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Developing a first-in-class regenerative gene therapy for cystic fibrosis

OmniSpirant Limited is an Irish company developing a regenerative gene therapy with the potential to transform respiratory medicine.

The innovative OmniSpirant platform is based on the use of engineered stem cell exosomes as regenerative carriers for inhaled gene therapy. Exosomes are nanosized vesicles that are naturally produced by virtually all cells and are involved in cell-to-cell communication. Large volumes of recent research highlight the vast potential of stem cell exosomes as transformative regenerative gene therapy and medicines.

The engineered exosome platform will initially be used to develop a first-in-class regenerative gene therapy for cystic fibrosis. OmniSpirant’s patent-pending method of surface engineering exosomes enables the exosomes to efficiently penetrate mucus and enter into the targeted lung cells, for the first time demonstrating widespread and efficient entry into the high number of cells that are required for truly successful cystic fibrosis gene therapy. The enhanced delivery also has the potential to maximise the regenerative effects mediated by the stem cell exosomes. In the future, it is hoped that this platform will prove useful for treating COPD, lung cancer and many other lung diseases.

Discover the innovative solution

OmniSpirant is developing inhaled bioengineered exosome therapeutics, delivered by a tailored aerosol delivery method based on vibrating mesh nebuliser technology.

The lead product, OSL001, is designed to combat the respiratory dysfunction caused by cystic fibrosis, a genetic disorder (caused by mutations in the CFTR gene) affecting about 80,000 people worldwide.

The aim of cystic fibrosis gene therapy is to replace the mutated CFTR gene with a healthy copy; the concept was proven over 20 years ago and is simple in principle but has failed to show significant clinical study benefits to date. The main problem is the efficient delivery of the gene to lung airway epithelial cells.

Specifically, the thick mucus in the lungs of cystic fibrosis patients is a barrier that traps the carriers used to deliver inhaled CFTR gene therapies such as nanoparticles and viral vectors. These trapped gene therapy carriers are mostly cleared from the mucus layer before they can penetrate into the underlying cells and introduce their genetic cargo.

The lung cell membrane can also block the entry of gene vectors and even when traditional gene therapy carriers can enter into the cells, they may not be processed efficiently for gene transfer. Viral vectors may also be hindered by the generation of therapy-inactivating host immune responses. Furthermore, these gene transfer vectors may be immunogenic and elicit adverse inflammatory responses.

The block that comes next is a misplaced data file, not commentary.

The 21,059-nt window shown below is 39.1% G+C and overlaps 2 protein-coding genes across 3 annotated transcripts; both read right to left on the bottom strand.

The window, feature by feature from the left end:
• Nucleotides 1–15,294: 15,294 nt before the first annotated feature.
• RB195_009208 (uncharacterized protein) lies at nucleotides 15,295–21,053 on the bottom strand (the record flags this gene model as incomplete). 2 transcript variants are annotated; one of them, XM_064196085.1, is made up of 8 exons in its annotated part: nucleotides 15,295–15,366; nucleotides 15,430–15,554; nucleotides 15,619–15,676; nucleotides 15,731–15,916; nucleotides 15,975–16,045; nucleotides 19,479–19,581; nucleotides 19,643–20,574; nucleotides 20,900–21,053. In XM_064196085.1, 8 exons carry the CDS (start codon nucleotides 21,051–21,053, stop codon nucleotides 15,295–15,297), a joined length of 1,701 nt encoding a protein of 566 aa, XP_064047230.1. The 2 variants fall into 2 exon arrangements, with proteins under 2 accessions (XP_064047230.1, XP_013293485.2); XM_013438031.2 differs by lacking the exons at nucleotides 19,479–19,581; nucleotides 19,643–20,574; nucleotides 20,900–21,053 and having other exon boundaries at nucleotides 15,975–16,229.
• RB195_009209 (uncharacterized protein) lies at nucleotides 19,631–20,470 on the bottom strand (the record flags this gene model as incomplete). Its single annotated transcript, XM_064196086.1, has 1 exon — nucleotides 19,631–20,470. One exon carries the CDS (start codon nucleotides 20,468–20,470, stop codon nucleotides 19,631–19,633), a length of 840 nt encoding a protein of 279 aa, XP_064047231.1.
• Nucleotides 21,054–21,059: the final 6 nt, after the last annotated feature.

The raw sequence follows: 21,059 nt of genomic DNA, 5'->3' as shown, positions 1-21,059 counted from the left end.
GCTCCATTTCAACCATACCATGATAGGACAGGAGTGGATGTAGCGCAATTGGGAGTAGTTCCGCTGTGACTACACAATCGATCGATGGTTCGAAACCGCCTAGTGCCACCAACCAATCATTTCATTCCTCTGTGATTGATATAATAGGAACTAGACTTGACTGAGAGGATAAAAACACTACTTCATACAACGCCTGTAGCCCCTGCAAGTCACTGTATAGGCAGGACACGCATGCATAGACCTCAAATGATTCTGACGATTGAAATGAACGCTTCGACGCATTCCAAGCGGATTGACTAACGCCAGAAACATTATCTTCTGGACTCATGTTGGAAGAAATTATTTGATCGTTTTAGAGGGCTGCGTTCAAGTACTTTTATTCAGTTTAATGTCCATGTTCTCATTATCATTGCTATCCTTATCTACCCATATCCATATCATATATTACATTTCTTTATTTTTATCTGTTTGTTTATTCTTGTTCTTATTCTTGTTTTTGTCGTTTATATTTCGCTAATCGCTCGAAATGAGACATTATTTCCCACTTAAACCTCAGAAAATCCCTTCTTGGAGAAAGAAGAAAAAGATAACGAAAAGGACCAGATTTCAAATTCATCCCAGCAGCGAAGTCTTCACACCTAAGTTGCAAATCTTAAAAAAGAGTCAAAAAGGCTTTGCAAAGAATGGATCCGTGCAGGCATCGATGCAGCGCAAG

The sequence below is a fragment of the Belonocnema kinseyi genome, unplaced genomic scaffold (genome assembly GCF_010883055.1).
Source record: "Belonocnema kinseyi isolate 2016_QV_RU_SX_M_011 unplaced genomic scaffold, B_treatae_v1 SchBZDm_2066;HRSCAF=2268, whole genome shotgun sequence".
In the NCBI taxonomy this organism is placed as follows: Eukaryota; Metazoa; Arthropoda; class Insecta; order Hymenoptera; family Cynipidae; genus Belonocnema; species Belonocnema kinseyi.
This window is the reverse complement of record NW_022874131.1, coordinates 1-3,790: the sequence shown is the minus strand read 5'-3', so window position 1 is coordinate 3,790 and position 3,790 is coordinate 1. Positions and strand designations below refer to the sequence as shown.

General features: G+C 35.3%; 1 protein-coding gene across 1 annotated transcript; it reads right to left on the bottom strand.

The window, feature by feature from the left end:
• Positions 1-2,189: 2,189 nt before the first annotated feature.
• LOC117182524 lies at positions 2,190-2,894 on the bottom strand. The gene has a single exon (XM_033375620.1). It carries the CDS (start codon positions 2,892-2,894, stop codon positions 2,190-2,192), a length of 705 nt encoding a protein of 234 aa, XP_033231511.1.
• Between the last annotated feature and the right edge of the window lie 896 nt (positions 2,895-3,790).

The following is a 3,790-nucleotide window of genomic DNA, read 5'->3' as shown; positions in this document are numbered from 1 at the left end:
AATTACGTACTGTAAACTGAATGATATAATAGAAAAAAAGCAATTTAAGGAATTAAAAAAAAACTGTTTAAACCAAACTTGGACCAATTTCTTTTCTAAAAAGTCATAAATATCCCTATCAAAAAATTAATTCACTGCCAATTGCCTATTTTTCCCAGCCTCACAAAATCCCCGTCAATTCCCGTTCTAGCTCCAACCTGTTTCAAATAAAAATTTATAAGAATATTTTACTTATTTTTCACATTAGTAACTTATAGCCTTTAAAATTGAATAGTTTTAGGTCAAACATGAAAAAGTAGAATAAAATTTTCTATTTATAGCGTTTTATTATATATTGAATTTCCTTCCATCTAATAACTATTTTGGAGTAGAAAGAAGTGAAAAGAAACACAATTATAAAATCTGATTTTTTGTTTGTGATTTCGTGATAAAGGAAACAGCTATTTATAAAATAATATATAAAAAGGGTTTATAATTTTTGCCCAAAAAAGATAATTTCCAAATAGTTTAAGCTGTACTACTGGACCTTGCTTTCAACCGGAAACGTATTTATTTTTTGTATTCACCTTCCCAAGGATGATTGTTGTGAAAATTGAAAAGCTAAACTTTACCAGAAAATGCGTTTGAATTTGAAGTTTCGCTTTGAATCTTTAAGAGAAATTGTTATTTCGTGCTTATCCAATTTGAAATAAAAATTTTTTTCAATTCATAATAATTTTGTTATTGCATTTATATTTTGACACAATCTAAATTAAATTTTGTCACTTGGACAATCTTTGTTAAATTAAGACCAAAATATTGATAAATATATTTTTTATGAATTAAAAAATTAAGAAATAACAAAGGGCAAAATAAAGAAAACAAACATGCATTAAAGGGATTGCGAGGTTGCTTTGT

So, how does the regenerative gene therapy work?

The OmniSpirant solution uses inhaled stem cell exosomes to deliver a working copy of the defective CFTR gene, which can efficiently penetrate the protective mucus barrier and efficiently enter into the underlying target cells of the airways. These stem cell exosomes are therapeutic (regenerative, anti-inflammatory, antimicrobial and antifibrotic), non-immunogenic, and can also be tailored via genetic modification of the parent stem cells to create ideal inhaled gene therapy vectors for any lung disease.

Uniquely, these nanosized stem cell exosomes have regenerative properties and may be able to reverse disease damage in the lung. Additionally, it is expected that the exosomes will not cause genotoxicity as with mRNA gene therapy there is no risk of potentially carcinogenic genomic integration that is a major safety concern for integrating viral vector gene therapies.

The hope is that these exosomes will be more effective (improved lung function, reversal of lung damage and superior CFTR gene expression and function), safer (lower side effects and immune responses) and be applicable to 100% of the global cystic fibrosis population.

These properties could improve both the survival rates and the quality of life of cystic fibrosis patients. Importantly, stem cell exosomes have the potential to regenerate the disease-damaged lung in cystic fibrosis and other widespread inflammatory lung diseases such as COPD.

The platform could provide a potentially disruptive therapeutic modality for many other lung diseases where there are currently no effective treatment options for patients, e.g. COPD, which affects up to 500 million patients and is the world’s third leading cause of death. Preliminary studies are underway to evaluate the breakthrough potential to treat COPD with stem cell exosomes that have been genetically modified for disease-targeted regenerative effects.

About OmniSpirant

OmniSpirant has received funding from the European Union and a Horizon 2020 SME Instrument Phase I work programme is currently active. The company is also seeking to raise seed capital during 2019 to accelerate product development.

OmniSpirant is partnered with the Celtic Advanced Life Science Innovation Network (CALIN), a four-year Ireland-Wales INTERREG operation funded by the European Regional Development Fund. The company benefits greatly from accessing the knowledge and expertise at the National University of Ireland Galway and Cardiff University and works in co-operation with exosome and regenerative medicine experts such as Professor Arwyn

Jones, Professor Aled Clayton, Dr Peter Watson, Professor Frank Barry and Dr Róisín Dwyer. OmniSpirant is very interested in networking and collaborating with experts and organisations to accelerate the development of these potentially life-saving advanced therapeutics.

Gerry McCauley OmniSpirant Ltd

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